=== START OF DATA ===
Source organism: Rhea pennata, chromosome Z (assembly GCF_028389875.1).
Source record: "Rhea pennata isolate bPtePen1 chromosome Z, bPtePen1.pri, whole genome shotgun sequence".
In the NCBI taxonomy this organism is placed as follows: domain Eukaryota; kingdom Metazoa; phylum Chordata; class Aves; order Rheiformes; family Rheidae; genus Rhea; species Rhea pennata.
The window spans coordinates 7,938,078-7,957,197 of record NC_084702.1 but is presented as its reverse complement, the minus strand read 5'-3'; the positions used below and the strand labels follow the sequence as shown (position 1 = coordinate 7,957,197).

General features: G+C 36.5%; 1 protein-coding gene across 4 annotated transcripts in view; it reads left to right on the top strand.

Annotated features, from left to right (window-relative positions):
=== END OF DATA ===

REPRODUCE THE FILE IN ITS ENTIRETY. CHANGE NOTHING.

Source organism: Rhea pennata, chromosome Z (assembly GCF_028389875.1).
Source record: "Rhea pennata isolate bPtePen1 chromosome Z, bPtePen1.pri, whole genome shotgun sequence".
In the NCBI taxonomy this organism is placed as follows: domain Eukaryota; kingdom Metazoa; phylum Chordata; class Aves; order Rheiformes; family Rheidae; genus Rhea; species Rhea pennata.
The window spans coordinates 7,938,078-7,957,197 of record NC_084702.1 but is presented as its reverse complement, the minus strand read 5'-3'; the positions used below and the strand labels follow the sequence as shown (position 1 = coordinate 7,957,197).

General features: G+C 36.5%; 1 protein-coding gene across 4 annotated transcripts in view; it reads left to right on the top strand.

Annotated features, from left to right (window-relative positions):